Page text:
In the state of Florida, injured accident victims are allowed to recover damages for the injuries and the harm they’ve suffered. In most cases, accident victims are able to recover lost income from the person who caused the accident by filing a personal injury lawsuit in court. To do this they must first demonstrate that the other driver caused the accident and their injuries. They must also be prepared to prove that they have lost income or will continue to lose income because of their injuries prevent them from working at the capacity they did prior to the accident.
It is important to understand the difference between the loss of income and the loss of earning capacity. Loss of income refers to the wages or benefits that you have already lost because of your injury. For example, if you missed 3 months of work because you were in the hospital and recovering from your injury, then you would be able to seek compensation for three months of lost wages and benefits.
Loss of earning capacity refers to a decrease in the person’s ability to earn income. It is also known as loss of future earnings or impairment of earning power. If you are unable to maintain employment or maintain your current position because of your injury and disability, then you can seek to recover the money for that future loss.
For example, if you sustained a serious hand injury in a car accident and you were a surgeon, you may be unable to continue to perform surgeries. As a result, you’ve lost the ability to earn income the way you did prior to the accident.
Determining lost earning capacity is complex and involves specific calculations and review. Before arriving at a dollar amount, your lawyer must take into consideration your prior work history, including your skills, talents and abilities, and education. A medical expert is often hired during this process to determine the extent of the injury and how it would affect your ability to continue in your chosen profession and maintain gainful employment. Using current market values and wage rates in your field, your attorney will then calculate how much future income you will lose because of your injury or disability.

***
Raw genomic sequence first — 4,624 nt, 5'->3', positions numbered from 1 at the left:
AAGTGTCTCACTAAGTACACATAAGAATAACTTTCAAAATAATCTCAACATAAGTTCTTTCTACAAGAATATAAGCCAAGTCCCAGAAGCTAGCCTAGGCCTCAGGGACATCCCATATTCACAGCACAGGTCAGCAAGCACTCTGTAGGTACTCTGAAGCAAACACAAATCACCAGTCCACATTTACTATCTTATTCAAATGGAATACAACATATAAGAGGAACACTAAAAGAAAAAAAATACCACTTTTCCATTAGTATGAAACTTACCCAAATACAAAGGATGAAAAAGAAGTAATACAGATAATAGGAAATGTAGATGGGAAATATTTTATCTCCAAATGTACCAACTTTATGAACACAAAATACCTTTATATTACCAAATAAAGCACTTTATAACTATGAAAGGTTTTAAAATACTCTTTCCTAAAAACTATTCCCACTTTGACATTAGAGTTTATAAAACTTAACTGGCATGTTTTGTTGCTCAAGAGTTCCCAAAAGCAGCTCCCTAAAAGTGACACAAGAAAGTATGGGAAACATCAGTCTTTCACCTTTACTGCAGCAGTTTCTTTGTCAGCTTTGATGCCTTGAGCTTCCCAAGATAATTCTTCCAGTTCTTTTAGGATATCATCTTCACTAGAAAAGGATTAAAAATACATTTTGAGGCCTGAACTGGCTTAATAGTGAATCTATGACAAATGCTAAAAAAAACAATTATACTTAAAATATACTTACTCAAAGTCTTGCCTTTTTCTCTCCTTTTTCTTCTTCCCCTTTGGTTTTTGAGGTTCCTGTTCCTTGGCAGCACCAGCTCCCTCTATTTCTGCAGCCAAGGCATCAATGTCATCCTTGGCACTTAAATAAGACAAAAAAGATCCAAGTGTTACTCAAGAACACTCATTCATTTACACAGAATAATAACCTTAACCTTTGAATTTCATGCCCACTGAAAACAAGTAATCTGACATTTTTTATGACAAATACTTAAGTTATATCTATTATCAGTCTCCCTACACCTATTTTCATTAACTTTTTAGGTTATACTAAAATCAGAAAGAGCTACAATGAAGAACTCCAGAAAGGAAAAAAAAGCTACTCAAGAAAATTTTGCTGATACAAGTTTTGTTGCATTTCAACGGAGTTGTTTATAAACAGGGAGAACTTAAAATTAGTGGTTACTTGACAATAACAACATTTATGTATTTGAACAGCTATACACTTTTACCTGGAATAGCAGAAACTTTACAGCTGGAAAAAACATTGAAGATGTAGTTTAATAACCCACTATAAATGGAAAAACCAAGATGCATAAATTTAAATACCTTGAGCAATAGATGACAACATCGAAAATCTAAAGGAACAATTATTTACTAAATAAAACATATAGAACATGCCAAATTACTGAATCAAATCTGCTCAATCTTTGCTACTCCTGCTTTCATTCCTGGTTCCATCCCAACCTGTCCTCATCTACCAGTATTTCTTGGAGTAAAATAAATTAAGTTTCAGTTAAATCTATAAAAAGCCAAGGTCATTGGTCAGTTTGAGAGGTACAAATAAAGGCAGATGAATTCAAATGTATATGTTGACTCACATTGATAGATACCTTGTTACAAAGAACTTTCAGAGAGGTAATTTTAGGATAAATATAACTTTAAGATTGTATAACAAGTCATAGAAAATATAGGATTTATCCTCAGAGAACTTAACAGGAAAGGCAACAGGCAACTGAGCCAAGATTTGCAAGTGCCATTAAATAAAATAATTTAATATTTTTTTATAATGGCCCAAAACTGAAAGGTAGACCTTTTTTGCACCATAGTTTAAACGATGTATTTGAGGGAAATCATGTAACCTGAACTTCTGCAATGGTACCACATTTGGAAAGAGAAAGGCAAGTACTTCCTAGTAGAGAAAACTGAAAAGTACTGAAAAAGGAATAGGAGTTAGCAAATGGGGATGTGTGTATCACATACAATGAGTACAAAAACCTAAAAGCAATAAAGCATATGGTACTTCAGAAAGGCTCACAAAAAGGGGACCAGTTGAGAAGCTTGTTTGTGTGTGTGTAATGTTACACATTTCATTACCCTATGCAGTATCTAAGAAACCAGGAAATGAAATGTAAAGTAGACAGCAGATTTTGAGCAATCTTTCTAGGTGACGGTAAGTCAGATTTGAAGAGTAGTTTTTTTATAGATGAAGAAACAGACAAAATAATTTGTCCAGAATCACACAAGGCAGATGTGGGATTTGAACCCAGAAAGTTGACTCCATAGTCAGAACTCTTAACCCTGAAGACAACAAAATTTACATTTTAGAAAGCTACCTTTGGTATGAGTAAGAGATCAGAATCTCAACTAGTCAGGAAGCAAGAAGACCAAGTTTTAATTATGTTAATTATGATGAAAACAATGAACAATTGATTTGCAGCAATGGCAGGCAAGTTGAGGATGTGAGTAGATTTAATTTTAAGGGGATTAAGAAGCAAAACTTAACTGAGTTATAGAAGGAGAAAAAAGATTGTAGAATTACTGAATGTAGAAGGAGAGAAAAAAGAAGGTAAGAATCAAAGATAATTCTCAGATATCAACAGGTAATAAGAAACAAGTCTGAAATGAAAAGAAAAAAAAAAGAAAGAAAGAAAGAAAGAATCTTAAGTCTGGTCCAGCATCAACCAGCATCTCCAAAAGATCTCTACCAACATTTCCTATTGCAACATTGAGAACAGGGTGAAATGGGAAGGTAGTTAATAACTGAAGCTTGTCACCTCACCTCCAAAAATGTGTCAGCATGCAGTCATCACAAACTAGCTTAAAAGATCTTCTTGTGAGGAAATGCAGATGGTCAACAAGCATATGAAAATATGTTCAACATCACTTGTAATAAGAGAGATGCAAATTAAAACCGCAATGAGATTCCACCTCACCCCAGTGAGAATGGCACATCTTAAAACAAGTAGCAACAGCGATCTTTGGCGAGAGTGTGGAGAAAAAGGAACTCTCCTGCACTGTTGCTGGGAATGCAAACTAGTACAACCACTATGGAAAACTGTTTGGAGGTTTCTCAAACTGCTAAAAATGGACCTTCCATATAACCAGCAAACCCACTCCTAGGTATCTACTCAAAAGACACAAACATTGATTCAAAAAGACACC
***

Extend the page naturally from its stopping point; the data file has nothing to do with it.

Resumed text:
In general, proving lost earning capacity is difficult and complex. It can be subjective in nature and often requires medical expert testimony, as well as vocational expert testimony. The courts will need to take into account how much money you are losing now, as well as how your career would have progressed had you not suffered a disability or severe injury. This can be difficult because courts will need to consider your potential for future promotions, raises, and advancements in your field.
At Fetterman & Associates, we understand the complications that can arise after a serious injury accident. Being unable to work or provide for your family can cause significant financial burdens for families already struggling to cope with the aftermath of an accident. Unfortunately, calculating loss of earning capacity is difficult and without an experienced lawyer on your side, you may not obtain the money you need. Contact an experienced West Palm Beach personal injury lawyer at Fetterman & Associates today to learn more about how to prove loss of earning capacity. Contact the law team today at (561) 845-2510 for a free initial consultation and review of your case.
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